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MBS forced Yemen's Hadi to resign over 'private' meeting with US official: Report

US Rep. Ilhan Omar (D-MN) (L) talks with Speaker of the House Nancy Pelosi (D-CA) during a rally with fellow Democrats before voting on H.R. 1, or the People Act, on the East Steps of the US Capitol on March 08, 2019 in Washington, DC. (AFP photo)
A file photo shows Saudi Arabia’s Crown Prince Mohammed bin Salman (R) and former Yemeni president Abd Rabbuh Mansur Hadi.

Saudi Arabia forced former Yemeni president Abd Rabbuh Mansur Hadi to delegate his self-proclaimed authority to a newly-established body after he held a private meeting with US National Security Advisor Jake Sullivan, a new report has revealed.

Rai al-Youm, an Arabic language digital news and opinion website, cited an informed Yemeni source as saying that Saudi Arabia’s crown prince Mohammed bin Salman (MBS) was aghast with Hadi’s private meeting with Sullivan that took place during the latter’s recent visit to Riyadh without the attendance of any Saudi official.

The source added that MBS "expressed his outrage" by ousting Hadi, who has long been seen as staunchly loyal to the kingdom rulers.  

According to the report, Hadi’s two sons, Nasser and Jalal, have been put under house arrest for accumulating staggering wealth and their whereabouts remain unknown.

On April 7, Hadi announced that he had delegated his powers to the “presidential leadership” council and dismissed vice president Ali Mohsen al-Ahmar from his position.

The Wall Street Journal on April 17 cited anonymous Saudi and Yemeni officials as saying that Mohammed bin Salman gave Hadi a written decree, transferring his powers to the council.

According to the WSJ report, Hadi implemented the order after some Saudi officials threatened to disclose what they said was evidence of his corruption.

The report further said that officials have confined Hadi to his home in Riyadh and denied him access to phones since the day he announced his resignation.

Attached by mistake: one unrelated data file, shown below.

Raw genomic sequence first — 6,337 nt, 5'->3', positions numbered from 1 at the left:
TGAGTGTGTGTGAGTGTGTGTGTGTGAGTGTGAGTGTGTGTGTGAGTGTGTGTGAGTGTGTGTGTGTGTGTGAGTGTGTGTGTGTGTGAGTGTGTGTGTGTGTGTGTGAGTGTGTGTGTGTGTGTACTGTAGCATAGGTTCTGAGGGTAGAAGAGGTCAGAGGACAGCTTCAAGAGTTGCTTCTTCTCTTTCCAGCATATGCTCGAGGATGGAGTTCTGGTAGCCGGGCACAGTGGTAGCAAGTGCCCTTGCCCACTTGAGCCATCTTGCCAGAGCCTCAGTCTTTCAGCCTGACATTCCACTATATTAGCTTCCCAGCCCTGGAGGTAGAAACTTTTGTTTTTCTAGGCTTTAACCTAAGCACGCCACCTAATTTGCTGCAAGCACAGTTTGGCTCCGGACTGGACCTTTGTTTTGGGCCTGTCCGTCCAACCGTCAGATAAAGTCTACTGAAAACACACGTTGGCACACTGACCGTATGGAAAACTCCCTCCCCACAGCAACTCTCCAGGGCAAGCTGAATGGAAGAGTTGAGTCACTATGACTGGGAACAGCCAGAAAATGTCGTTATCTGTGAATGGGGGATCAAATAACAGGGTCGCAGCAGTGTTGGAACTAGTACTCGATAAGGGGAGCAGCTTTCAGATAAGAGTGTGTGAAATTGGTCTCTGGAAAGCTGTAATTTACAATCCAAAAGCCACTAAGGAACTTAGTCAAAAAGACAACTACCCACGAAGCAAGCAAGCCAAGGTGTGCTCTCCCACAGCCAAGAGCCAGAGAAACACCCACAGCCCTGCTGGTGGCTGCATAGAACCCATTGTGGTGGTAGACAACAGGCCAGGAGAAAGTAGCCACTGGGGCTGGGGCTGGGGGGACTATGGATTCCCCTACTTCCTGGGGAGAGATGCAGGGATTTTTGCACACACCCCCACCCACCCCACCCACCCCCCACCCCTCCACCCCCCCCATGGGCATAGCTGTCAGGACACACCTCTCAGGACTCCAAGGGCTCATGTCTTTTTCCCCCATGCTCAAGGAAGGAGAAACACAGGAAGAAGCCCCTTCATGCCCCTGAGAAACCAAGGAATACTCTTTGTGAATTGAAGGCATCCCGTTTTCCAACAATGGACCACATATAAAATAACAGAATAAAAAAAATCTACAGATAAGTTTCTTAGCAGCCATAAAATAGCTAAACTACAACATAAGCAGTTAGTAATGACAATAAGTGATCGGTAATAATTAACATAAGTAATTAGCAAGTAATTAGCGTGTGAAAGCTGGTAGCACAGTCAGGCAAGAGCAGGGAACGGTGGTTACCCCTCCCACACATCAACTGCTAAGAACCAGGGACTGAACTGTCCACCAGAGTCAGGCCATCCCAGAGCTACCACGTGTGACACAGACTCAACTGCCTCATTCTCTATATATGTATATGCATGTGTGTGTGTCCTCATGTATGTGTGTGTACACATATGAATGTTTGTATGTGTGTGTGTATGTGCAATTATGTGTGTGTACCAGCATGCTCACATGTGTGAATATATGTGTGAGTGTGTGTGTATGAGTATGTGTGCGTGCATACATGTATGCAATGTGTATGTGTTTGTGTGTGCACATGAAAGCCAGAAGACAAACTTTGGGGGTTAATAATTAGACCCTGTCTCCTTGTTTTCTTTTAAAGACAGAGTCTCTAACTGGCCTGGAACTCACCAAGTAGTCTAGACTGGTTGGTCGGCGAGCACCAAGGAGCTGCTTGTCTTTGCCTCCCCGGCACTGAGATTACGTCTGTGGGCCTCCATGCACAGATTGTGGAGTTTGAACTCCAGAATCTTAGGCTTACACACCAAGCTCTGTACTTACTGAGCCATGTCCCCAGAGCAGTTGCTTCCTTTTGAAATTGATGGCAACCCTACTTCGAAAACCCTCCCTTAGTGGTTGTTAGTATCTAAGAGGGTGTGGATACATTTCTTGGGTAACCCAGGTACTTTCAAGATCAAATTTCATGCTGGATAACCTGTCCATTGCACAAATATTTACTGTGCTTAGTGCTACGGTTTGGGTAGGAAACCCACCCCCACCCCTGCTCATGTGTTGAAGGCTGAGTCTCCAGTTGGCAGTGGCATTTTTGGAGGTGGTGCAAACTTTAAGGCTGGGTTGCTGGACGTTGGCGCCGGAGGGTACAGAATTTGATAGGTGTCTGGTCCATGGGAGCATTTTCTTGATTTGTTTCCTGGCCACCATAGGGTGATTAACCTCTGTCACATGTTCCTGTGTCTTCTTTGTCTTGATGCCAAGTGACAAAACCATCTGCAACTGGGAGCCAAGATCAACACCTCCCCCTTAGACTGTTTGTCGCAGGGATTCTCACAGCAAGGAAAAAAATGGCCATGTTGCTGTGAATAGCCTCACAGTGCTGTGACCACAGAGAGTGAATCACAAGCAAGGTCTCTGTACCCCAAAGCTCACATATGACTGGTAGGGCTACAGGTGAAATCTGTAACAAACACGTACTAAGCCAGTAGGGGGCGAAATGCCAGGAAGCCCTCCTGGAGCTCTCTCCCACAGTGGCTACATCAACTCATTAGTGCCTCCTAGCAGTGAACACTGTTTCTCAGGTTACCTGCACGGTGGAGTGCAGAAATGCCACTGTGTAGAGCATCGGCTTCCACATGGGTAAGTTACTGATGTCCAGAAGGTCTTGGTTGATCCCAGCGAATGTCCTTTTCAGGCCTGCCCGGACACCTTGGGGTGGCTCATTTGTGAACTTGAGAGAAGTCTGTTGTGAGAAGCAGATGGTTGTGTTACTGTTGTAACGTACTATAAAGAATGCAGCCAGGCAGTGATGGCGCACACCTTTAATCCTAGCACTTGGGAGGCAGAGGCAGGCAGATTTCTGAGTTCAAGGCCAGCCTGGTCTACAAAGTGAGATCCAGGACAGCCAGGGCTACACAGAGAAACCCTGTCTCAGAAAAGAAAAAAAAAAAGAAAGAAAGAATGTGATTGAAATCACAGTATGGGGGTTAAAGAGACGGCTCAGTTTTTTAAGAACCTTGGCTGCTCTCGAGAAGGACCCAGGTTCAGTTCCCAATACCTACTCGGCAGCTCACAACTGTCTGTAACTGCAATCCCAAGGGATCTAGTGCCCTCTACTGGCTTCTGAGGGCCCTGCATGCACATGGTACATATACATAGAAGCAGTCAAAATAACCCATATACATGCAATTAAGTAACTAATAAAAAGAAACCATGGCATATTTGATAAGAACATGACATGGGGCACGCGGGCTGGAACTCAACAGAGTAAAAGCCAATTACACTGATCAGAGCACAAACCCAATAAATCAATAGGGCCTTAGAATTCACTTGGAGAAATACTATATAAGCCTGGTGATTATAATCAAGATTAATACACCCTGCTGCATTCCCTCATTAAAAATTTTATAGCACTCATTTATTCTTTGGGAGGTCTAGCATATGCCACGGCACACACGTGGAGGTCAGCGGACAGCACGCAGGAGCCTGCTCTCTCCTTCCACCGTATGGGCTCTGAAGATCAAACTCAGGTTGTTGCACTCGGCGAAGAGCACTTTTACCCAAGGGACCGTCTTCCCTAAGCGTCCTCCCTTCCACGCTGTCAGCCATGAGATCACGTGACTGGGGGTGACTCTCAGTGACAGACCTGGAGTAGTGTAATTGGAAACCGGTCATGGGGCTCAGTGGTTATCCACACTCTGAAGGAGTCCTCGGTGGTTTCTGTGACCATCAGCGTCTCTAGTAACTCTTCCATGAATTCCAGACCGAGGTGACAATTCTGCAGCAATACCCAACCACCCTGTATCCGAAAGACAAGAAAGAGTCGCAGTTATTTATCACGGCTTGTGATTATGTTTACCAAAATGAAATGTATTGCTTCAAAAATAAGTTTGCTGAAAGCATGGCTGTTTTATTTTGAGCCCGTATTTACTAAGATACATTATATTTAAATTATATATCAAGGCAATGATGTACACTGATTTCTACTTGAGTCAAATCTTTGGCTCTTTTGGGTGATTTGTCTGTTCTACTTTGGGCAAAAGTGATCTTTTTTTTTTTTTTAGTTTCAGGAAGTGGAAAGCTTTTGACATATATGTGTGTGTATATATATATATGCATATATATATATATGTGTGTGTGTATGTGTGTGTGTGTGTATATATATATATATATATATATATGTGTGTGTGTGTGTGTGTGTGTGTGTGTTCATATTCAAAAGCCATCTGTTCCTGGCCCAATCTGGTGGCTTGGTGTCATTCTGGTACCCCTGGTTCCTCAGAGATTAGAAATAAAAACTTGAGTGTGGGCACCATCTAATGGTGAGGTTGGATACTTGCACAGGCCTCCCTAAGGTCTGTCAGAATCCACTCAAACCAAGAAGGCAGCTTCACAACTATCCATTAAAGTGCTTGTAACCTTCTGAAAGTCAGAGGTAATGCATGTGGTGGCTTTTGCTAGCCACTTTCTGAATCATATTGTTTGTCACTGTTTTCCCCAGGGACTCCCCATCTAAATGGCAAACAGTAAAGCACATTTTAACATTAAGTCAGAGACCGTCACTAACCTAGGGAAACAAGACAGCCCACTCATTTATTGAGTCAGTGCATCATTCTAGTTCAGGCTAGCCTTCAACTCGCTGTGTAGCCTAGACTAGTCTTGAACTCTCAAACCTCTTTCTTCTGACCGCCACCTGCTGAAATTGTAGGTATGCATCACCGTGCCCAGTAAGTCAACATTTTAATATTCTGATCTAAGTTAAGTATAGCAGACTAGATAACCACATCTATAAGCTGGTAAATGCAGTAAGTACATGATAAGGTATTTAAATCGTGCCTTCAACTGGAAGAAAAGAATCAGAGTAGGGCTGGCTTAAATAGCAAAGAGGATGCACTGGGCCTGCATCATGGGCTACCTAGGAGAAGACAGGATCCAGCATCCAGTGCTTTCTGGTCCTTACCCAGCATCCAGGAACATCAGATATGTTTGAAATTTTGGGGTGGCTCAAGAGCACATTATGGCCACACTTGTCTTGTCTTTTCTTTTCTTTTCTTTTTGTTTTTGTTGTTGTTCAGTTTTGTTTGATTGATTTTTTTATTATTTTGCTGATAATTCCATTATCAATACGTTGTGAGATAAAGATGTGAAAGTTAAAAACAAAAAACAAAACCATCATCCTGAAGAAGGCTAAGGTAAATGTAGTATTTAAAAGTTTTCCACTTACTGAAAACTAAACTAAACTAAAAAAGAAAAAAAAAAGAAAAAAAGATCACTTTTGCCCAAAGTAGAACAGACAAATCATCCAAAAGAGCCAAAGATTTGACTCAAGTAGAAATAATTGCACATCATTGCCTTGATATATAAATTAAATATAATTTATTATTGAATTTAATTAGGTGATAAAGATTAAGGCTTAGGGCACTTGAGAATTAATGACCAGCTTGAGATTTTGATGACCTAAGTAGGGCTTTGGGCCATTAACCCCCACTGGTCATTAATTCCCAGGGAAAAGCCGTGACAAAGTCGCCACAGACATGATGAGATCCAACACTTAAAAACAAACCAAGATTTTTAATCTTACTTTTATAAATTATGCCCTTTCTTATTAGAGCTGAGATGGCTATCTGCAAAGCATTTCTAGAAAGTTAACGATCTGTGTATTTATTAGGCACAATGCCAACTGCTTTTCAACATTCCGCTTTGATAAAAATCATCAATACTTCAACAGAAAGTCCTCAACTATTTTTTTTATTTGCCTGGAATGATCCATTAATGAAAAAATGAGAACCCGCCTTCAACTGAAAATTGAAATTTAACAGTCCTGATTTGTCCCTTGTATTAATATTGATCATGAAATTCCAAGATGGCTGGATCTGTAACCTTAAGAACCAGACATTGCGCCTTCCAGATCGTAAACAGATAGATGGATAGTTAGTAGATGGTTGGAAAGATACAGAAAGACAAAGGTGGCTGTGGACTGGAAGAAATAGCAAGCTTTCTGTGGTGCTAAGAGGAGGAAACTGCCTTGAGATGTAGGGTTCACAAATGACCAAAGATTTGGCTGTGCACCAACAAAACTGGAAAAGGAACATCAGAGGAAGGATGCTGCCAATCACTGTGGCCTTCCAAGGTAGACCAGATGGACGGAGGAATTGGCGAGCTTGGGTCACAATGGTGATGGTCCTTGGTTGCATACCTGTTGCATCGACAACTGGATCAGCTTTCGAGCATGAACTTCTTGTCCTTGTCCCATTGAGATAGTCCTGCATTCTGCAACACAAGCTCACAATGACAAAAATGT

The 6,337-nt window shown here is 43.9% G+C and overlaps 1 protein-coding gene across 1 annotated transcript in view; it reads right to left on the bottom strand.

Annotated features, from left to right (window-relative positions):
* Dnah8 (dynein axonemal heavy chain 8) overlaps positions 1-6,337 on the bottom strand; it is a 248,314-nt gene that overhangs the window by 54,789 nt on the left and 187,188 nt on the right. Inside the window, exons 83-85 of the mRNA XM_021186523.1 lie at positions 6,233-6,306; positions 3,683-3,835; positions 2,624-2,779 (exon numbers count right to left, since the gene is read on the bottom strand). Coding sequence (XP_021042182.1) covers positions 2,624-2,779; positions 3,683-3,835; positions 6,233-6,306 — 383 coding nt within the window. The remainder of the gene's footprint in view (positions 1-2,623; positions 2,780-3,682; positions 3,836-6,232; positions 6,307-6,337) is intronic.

Hadi had resigned from the presidency in early 2015 and fled to Riyadh following a popular uprising led by the Ansarullah resistance movement. He later rescinded his resignation after arriving in Saudi Arabia, ostensibly under the pressure of his political patrons.

To reinstall Hadi, Saudi Arabia launched the bloody war on Yemen in March 2015 in association with its Arab allies and with arms and logistics support from the US and other Western states.

The objective was to restore the unpopular Hadi regime and crush the Ansarullah movement, which has been running state affairs in the absence of a functional government in Yemen.

The Saudi-led coalition has failed to meet its objectives, despite killing hundreds of thousands of Yemenis and spawning the world’s worst humanitarian crisis.

Hadi’s move to hand over his self-proclaimed powers came days after a fragile two-month truce, brokered by the United Nations, came into effect.

Citing sources within Yemen’s popular Ansarullah resistance movement, Rai al-Youm said the extension of the truce "seems to be difficult" due to the Saudi-led coalition’s failure to abide by the agreement’s most important provision, which is the lifting of the siege imposed on Sana'a airport in Yemen's capital and the port of al-Hudaydah.

The UN-brokered agreement was supposed to provide a let-up in the foreign-imposed war and relief to the war-weary Yemenis, but the coalition’s refusal to fulfill its obligations has further complicated the situation.

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